Clinical Observation and Measurement (PHTY2052)
UNIT OF STUDY
This unit of study examines the observation and measurement of normal movement using methods that are suitable for clinical application. The importance of measurement is emphasised and the validity and reliability of different procedures are studied. There are three broad modules, the first being `impairment` which includes the measurement of a range of common impairments such as weakness, pain and decreased range of movement. The second module is `activity` and it involves observation and description of everyday activities such as standing up, walking and reaching. The mechanics associated with these everyday activities will be covered in lectures to provide a background for structuring observation. The third module is `participation` and this covers types of measures designed to determine the impact of impairments on levels of participation. Each module considers the development and change in impairments and activities over the lifespan. This is supplemented with lectures on assessing normal motor development in children. The principles and practice of manual handling will be covered in the context of each tutorial. A short module on surface anatomy is included in this unit of study. In addition, students will be assigned to clinical sites and will undertake structured learning tasks which apply principles taught in this unit of study.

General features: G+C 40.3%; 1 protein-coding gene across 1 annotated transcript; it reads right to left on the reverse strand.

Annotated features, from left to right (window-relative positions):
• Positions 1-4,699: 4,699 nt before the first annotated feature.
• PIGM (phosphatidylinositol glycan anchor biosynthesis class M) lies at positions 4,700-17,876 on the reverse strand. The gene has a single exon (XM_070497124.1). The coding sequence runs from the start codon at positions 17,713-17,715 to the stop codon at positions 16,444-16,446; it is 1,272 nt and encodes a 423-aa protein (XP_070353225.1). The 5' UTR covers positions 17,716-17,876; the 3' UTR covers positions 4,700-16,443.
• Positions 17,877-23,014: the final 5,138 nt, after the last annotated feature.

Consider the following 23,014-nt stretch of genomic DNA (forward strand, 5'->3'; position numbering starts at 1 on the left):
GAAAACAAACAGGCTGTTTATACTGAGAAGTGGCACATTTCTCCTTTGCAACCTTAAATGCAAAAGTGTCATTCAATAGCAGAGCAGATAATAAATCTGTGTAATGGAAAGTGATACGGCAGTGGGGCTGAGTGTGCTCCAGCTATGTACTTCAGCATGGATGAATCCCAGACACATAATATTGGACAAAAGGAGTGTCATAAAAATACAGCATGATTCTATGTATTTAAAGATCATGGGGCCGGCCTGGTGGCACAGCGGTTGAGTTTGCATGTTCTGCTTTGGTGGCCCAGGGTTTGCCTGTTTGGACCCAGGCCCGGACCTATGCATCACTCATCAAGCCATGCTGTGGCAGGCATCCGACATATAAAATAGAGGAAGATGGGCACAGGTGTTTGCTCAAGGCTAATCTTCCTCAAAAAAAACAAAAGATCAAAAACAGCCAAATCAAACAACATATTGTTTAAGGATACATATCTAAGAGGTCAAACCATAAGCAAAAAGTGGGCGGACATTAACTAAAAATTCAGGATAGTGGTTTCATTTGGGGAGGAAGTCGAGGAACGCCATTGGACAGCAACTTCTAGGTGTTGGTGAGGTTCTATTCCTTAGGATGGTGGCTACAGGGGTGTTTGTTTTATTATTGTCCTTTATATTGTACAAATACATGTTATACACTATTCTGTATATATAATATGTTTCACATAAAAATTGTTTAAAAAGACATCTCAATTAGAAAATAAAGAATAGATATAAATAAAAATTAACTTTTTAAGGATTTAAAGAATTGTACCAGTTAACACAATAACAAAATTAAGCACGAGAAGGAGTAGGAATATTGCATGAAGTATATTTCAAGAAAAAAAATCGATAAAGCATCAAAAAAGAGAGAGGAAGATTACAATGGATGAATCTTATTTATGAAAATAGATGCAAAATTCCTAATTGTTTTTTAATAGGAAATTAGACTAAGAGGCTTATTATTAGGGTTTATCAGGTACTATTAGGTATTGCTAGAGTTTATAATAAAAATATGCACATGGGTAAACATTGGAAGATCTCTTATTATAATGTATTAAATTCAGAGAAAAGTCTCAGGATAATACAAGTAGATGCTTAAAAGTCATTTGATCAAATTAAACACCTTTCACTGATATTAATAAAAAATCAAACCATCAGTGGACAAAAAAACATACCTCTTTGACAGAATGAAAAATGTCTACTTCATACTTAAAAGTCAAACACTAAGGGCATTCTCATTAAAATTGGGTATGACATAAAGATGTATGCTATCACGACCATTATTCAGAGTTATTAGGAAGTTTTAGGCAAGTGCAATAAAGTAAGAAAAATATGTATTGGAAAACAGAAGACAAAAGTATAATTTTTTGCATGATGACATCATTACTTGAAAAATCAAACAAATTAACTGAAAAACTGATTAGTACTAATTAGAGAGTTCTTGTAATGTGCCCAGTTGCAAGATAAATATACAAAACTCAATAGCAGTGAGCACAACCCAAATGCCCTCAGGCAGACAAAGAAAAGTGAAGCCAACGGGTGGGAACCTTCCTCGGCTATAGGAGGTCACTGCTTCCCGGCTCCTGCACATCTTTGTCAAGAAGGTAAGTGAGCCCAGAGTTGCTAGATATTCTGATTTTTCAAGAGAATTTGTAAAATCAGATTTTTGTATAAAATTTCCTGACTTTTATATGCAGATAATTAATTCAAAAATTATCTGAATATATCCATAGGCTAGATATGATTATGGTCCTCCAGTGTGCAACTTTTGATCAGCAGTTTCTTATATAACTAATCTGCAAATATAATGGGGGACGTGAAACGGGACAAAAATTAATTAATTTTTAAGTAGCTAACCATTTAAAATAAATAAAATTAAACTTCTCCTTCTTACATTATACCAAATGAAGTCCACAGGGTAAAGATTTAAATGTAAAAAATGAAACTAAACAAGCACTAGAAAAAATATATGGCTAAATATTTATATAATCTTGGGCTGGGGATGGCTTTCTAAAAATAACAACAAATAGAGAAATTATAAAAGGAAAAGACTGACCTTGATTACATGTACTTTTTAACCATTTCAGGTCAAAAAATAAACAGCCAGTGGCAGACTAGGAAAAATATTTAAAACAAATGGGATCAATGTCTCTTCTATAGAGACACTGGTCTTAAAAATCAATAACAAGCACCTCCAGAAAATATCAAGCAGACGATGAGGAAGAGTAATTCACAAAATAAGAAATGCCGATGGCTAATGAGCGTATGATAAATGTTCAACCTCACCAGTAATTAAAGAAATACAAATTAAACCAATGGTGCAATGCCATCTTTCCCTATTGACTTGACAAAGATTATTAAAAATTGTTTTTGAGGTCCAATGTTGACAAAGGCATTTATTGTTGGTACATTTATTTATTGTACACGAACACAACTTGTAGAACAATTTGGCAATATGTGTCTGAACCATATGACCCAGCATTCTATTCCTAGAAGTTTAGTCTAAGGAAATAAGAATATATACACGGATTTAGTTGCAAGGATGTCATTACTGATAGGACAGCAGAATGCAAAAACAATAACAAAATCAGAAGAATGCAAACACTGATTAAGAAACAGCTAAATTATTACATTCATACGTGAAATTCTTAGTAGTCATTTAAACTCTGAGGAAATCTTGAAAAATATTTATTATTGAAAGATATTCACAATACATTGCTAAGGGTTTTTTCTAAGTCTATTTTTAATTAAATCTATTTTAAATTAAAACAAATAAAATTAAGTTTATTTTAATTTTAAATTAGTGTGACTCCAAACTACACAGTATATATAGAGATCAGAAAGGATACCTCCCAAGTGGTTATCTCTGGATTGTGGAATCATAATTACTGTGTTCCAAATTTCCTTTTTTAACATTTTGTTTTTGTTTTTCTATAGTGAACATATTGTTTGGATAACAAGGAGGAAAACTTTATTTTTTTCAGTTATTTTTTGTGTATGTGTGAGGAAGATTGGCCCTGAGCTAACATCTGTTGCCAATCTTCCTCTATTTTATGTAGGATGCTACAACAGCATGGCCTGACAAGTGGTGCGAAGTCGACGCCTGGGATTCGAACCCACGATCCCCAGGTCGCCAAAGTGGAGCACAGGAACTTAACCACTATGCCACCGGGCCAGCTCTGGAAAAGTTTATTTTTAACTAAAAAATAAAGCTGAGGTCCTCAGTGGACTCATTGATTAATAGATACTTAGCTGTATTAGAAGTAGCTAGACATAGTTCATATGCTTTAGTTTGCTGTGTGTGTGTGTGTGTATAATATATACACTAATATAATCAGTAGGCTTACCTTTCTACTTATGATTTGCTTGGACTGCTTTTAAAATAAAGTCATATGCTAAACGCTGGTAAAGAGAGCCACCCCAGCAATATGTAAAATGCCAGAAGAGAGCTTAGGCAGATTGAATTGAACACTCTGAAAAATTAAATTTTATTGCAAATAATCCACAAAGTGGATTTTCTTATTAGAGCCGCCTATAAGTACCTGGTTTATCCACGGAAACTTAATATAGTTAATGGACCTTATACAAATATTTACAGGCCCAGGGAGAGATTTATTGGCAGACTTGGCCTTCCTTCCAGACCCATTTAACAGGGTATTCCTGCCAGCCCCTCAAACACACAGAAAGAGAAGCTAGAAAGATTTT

Further unit of study information
2-hr lecture/week, 1-hr tutorial/week
Written assignment (15%), practical viva assessment (35%), end semester written exam (50%)
Faculty/department permission required?
Unit of study rules
Prerequisites and assumed knowledge
BIOS1168 , BIOS1169, EXSS1018
Study this unit outside a degree
If you wish to undertake one or more units of study (subjects) for your own interest but not towards a degree, you may enrol in single units as a non-award student.
If you are from another Australian tertiary institution you may be permitted to underake cross-institutional study in one or more units of study at the University of Sydney.